We would have surely seen some of it had this enormous energy been directed outwards, say as a protest against the UN or the Red Cross or foreign embassies for not doing their share in stopping the most blatant human rights violation of our generation
Why? Most media would rather cover things that fit their narrative.
In light of your note on my last comment above, what is the Simon Wiesenthal Center (or any Jewish organization) doing to develop a strategy we can employ in addressing our information and concerns to friendly-but-vulnerable associates and neighbors?
[YA – I don’t know what others are doing. I can tell you about some of our contribution. You can start with http://www.wiesenthal.com/site/apps/s/content.asp?c=lsKWLbPJLnF&b=4442915&ct=8205381 We have placed hard copies of this brochure, Top Ten Anti-Israel lies, as inserts in major US dailies. Besides their value in communicating with our neighbors, they also serve as a good introduction to the issues with which we need to familiarize ourselves, if we want to answer the sometimes unasked questions of the people with whom we interact. You don’t need a PhD in political science or history, but some basics regarding these ten issues will go a long way. I think that Alan Dershowitz’s two books are particularly valuable, because he is both a clear thinker and definitely on the left – which means his arguments will work for both Blues and Reds.
For those even more serious, I would add a few more lies, some of them still to be fully rolled out by Israel’s enemies: 1) The settlers are 300,000 relgious fundamentalists who believe in a Divine right to every inch of Biblical Israel 2) Gaza is the largest prison camp in the world (this one is increasingly popular, and heard lately from some governmental figures around the globe) 3) The precipitous decline in the Christian population of the Holy Land is the fault of Israel 4) Israel’s armies drove out 700,000 Arabs in a land-grab during the War of Independence 5) Israel steals Palestinian water to create lawns for settlements, while Palestinians go thirsty 6) Israel maintains a system of segregated roads in occupied areas in order to pursue her program of ethnic cleansing 7) The continuing expansion of settlements increases settler population, which is why the Israeli electorate has moved to the right, and is incapable of pursuing peace.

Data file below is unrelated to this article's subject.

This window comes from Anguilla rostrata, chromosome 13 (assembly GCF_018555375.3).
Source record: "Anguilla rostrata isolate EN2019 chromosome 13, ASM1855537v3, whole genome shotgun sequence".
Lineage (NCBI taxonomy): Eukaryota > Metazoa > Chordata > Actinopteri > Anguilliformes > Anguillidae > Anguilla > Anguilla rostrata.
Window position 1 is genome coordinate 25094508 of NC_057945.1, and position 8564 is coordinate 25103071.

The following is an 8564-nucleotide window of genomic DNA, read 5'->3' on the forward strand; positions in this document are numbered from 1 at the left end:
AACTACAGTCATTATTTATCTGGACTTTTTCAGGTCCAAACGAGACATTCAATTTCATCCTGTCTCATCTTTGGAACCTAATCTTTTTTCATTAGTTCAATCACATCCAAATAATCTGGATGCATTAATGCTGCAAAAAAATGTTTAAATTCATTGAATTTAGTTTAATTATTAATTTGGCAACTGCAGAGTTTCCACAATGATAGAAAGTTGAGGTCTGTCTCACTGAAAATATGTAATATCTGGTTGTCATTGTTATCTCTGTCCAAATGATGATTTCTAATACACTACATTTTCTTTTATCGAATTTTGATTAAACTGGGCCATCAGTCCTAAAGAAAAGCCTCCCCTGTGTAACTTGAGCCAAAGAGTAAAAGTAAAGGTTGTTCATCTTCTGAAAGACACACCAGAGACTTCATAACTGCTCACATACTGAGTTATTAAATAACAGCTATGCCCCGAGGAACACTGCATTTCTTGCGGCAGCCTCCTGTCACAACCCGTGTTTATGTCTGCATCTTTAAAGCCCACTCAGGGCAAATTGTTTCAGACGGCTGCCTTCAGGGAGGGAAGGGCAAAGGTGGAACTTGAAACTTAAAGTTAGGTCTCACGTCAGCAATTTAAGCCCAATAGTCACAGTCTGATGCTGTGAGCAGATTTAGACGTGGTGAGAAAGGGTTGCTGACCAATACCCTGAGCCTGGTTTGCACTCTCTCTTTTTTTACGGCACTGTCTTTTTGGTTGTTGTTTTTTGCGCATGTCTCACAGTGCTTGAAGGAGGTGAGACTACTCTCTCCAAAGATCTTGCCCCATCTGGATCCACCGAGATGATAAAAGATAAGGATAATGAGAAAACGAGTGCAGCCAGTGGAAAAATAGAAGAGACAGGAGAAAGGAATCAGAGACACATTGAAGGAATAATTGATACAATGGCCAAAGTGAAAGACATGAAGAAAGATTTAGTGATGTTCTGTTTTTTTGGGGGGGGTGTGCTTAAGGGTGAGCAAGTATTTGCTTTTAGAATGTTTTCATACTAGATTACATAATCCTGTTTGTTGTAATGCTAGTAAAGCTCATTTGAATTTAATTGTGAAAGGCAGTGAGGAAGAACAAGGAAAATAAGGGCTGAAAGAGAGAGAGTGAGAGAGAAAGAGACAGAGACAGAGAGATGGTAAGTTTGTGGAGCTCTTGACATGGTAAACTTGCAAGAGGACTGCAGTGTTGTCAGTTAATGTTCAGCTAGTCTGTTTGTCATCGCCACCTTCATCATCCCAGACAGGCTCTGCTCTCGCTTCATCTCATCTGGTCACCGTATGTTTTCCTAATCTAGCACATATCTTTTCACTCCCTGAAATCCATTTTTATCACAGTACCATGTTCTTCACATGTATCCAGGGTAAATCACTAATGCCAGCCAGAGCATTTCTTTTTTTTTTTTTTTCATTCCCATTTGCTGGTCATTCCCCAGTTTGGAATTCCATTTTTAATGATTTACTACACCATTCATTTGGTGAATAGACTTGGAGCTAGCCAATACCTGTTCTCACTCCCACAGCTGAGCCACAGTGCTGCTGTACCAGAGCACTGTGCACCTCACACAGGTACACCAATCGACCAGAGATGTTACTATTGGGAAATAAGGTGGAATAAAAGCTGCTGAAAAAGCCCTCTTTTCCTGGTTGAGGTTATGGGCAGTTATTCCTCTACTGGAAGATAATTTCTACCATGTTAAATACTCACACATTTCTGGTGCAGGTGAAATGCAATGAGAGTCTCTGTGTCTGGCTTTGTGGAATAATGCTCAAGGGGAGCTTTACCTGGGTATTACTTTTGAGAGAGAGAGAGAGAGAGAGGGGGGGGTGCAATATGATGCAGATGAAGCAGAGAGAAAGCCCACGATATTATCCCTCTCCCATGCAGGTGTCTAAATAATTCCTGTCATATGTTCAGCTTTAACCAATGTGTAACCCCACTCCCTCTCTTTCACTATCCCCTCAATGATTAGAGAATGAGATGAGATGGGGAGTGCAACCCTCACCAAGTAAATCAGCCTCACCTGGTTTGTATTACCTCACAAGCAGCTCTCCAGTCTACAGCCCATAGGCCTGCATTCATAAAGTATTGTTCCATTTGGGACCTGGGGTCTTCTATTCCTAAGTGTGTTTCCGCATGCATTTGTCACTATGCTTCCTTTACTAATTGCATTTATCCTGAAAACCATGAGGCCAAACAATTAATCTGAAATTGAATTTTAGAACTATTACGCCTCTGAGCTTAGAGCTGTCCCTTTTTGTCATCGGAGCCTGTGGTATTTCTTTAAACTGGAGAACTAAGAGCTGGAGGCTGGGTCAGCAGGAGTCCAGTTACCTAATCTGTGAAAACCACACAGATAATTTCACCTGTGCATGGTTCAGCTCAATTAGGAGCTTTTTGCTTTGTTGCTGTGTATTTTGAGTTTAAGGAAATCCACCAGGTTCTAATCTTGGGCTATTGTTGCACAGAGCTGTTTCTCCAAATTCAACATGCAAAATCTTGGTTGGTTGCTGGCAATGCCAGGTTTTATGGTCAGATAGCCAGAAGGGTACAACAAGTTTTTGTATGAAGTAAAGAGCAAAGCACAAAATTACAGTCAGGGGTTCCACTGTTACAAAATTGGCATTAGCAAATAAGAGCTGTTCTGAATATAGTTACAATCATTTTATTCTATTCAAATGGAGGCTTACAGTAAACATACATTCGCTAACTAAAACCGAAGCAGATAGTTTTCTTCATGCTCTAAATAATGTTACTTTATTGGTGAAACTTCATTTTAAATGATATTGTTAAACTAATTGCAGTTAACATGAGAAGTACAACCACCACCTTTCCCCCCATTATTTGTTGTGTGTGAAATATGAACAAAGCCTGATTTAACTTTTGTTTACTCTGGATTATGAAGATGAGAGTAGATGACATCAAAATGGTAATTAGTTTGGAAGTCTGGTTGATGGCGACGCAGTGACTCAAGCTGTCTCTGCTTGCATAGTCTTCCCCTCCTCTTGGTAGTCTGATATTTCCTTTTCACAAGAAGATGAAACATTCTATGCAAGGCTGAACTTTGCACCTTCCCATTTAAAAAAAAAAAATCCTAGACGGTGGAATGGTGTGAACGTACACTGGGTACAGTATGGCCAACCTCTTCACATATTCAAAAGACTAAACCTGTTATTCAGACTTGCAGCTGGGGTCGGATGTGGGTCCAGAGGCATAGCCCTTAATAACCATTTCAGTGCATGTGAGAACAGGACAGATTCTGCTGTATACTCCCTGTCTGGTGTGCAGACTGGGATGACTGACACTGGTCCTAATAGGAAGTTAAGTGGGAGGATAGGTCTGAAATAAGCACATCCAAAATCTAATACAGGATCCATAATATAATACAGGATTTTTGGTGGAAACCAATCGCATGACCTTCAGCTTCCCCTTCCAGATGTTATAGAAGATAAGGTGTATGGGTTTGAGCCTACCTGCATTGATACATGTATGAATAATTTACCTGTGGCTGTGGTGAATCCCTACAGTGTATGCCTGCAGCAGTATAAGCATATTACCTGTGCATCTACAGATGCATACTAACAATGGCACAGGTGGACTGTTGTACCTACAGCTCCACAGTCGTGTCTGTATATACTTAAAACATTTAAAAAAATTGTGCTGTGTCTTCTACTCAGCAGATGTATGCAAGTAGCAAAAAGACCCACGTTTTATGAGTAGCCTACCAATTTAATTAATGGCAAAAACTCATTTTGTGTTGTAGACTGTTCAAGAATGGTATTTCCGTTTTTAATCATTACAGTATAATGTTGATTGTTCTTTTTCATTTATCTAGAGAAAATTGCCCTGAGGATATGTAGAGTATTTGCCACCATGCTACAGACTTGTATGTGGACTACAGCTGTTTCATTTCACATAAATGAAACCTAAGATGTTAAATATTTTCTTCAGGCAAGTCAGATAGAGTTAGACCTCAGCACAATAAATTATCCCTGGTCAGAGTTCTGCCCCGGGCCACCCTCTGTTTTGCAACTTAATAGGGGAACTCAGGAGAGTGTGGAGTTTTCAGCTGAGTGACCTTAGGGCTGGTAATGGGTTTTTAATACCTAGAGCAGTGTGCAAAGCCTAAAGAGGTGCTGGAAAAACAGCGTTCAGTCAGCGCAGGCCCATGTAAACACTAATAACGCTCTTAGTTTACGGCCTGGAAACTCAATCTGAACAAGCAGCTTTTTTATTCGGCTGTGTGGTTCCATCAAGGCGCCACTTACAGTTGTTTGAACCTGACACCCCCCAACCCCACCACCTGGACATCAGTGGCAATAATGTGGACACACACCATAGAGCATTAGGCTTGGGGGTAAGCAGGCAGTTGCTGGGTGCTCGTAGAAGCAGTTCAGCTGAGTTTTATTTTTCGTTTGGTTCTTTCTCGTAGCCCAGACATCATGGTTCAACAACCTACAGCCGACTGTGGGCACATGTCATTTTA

If you are uncomfortable reacting to these items, you need to do a bit more reading. (Some of them are not easy – they contain multiple layers of lies.) We are not talking volumes, though. Much can be learned by osmosis, if you are determined to make mental notes of the facts and arguments you will need to possibly deal with in interacting with people.]
Reading Rabbi Adlerstein’s article only adds to the enormous sense of depression and emotional exhaustion that overwhelm me, when confronted with the reality of the dangers that Eretz Yisrael and Klal Yisrael face today. We are in a terrible, terrible state of affairs, both internally (regarding our relationships with one another as a klal and our relationship to the Ribbono Shel Olam) and externally (regarding the tribulations we face from the nations of the world, both near and far).
I believe that Rabbi Shafran (in “An Orphan in Shul,” above) offers the only cogent response as to what we must believe, and therefore how we are to act, in the face of the existential threat to Klal Yisrael in this generation. As we approach the final geula (the end-game, so to speak) everything else is just tiflus.
“Ours are times when it is, or should be, more clear than ever that the conventional roads to hope – diplomatic, military, political – are all dead ends, times for realizing, in the Talmud’s words, that ‘there is no one on whom to rely other than our Father in Heaven.'”
Do you advocate abandoning any effort to convince outsiders?
> “Do you advocate abandoning any effort to convince outsiders?”
>> In light of my firm belief (some would say naive belief) that the conclusion of the geula is coming very, very soon (see “Rav Chaim Kanievsky: We Are Near the End,” Matzav.com, July 21, 2010)– YES…ABSOLUTELY! Outsiders and non-Torah observant insiders are irrelevant now.
Instead of buying half million dollar (plus) diaspora homes and building $30 million dollar golus yeshivas, we need to be packing our bags and flooding Nefesh b’Nefesh with so many applications that only Eliyahu NaNavi will be able to help expedite the aliyah process. As Rav Shalom Arush said: “Those who don’t come to Israel while they still can may be lucky to escape from the USA with a plastic bag and a pair of pajamas.”